A miscellany of weekly ramblings on comics, art and film by Ted Mathot, storyboard artist and writer/artist/self-publisher of graphic novels and comics

Wednesday, October 05, 2005

Super7 signing

The event was a lot of fun...thanks to everyone who came out to support Eville. Here's some documentation courtesy of Mr. Ronnie del Carmen.


Luxo Jr. said...

Looks like fun! Is that a Rose and Isabel shirt i see in the first pic? The green one with the tag?

The Moth said...

Sweet! Looks like you guys took over that lil' place. It also looks like Nate is accusing Louis of something serious.



Anonymous said...


I finally was able to read "Rose and Isabel". First, I was impressed that you included a bibliography section for the researched material. Mostly, I liked facial expressions of Rose. The transitions are very subtle. In everyday comics, poses and expressions are boiler plated from one panel to the other. However, in your book, it appears that you took great care in this area where expressions are geniune and thoughtful. In short, Rose and Isabel is well crafted book which is more of an artifact than a comic.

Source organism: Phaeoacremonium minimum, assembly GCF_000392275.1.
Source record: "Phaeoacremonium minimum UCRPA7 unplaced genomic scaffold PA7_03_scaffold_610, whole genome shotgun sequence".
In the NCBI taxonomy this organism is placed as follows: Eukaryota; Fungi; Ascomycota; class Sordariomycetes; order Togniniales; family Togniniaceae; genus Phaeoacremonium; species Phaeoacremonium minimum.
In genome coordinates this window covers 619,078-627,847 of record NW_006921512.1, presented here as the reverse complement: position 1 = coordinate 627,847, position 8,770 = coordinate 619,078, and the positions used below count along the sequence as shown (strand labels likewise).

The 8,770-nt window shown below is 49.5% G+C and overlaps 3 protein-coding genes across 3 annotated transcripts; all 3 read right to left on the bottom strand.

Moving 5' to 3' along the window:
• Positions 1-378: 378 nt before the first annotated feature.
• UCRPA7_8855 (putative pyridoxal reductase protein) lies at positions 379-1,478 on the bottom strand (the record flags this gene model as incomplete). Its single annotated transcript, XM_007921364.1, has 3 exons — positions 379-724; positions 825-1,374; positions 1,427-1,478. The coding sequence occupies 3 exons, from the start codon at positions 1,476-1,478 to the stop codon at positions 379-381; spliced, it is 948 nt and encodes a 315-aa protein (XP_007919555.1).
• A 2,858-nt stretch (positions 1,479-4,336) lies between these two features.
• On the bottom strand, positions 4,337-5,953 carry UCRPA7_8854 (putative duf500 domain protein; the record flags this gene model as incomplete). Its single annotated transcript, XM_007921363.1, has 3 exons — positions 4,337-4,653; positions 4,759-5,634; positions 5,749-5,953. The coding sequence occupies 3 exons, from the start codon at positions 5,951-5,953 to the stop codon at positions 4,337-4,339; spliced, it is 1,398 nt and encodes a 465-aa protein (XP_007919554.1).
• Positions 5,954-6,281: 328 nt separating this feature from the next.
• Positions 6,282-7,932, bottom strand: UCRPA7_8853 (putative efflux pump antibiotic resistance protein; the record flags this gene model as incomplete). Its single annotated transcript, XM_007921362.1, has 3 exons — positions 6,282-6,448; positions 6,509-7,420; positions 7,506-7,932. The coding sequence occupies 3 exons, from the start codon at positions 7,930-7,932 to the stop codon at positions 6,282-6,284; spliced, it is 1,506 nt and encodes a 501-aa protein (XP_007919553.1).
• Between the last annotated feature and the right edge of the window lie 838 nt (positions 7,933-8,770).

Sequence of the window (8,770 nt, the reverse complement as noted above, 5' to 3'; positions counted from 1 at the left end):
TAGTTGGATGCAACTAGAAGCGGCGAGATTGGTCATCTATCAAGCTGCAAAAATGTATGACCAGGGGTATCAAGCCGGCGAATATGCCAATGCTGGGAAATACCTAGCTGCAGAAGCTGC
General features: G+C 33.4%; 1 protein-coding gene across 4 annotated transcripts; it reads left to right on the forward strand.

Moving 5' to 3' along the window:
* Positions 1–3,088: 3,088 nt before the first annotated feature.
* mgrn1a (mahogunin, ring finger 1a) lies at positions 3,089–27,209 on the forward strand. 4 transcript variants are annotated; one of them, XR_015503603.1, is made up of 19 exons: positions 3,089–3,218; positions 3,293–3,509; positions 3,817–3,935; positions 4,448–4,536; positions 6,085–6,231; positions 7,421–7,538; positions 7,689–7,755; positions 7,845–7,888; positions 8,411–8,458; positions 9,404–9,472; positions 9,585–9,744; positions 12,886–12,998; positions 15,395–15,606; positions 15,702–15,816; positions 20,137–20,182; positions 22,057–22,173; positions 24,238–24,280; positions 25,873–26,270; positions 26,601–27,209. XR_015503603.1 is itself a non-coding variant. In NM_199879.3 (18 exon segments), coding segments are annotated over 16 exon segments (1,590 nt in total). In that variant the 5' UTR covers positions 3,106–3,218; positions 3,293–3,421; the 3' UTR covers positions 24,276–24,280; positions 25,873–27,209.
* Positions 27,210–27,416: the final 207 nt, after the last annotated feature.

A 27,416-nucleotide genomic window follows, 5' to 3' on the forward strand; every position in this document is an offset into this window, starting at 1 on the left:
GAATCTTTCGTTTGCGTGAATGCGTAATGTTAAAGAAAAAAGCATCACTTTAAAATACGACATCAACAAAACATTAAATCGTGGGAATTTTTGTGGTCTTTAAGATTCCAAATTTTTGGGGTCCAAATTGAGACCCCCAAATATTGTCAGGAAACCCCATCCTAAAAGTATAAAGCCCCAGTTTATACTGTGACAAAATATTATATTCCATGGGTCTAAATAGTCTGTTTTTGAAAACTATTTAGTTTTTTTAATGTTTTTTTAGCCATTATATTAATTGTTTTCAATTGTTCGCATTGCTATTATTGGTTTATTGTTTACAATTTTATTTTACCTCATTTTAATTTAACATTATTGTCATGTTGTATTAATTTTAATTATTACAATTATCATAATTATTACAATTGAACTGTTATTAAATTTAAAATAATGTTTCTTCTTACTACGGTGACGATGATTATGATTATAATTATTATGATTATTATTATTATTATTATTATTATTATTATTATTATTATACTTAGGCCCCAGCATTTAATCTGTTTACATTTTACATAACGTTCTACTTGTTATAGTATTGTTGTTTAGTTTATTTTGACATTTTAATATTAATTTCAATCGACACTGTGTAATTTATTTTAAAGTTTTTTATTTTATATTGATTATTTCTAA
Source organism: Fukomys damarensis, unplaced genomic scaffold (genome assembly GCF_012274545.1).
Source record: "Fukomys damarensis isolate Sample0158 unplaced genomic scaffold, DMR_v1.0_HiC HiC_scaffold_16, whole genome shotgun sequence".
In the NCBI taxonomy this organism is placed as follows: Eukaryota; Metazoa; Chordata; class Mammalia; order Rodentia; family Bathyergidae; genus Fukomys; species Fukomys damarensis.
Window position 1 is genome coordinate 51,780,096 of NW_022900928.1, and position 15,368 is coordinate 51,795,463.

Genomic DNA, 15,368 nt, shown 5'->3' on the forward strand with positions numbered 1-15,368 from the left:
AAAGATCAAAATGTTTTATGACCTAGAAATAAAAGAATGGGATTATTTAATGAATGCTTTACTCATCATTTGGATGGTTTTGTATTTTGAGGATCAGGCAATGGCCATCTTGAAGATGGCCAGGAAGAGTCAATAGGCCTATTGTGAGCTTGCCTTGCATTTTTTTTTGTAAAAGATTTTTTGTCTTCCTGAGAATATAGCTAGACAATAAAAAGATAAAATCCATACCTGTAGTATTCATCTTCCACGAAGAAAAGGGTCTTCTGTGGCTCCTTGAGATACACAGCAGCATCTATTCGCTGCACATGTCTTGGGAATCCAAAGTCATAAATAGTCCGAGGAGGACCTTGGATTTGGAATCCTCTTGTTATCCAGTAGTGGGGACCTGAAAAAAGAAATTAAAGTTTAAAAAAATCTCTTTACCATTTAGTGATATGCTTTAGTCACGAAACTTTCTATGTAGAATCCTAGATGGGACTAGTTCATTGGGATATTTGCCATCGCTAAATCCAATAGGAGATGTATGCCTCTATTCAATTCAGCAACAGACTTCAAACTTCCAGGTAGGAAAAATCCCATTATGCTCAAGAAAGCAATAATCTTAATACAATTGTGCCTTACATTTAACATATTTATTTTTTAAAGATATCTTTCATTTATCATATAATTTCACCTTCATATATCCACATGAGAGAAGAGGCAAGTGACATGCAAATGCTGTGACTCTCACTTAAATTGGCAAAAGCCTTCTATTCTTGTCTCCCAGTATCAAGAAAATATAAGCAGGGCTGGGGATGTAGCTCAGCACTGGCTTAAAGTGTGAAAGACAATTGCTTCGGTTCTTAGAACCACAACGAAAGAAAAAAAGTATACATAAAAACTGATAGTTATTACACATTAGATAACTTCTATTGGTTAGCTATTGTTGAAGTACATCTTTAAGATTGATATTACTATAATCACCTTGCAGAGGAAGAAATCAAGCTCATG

PS. In your previous, you mentioned that you were inspired by William Gottlieb for your paintings. I always admired his B/W photos of Billy Holliday and Charlie Parker. Have you seen the work of Giuseppe Pino, “Jazz My Love” who took great photos of Miles Davis? It really captures the man.

TSM said...

Thanks for the comments! I always wanted a bibliography to give credit to the authors and historians whose books helped me research the story.

The expressions on the characters are crucial parts of storytelling to me. Too often I see stock expressions that convey just a singular mood which is fine, but often looks and moods are multi-layered and require more subtlety. Rose has the wider range of the two women; Isabel has a much more nuanced performance.

I'm exploring this a lot more in book two, trying to show what the characters are feeling instead of them saying it.

I love the old B&W jazz photography. I'm not familiar with Giuseppe Pino; I'll definitely check out his work.

Thanks again,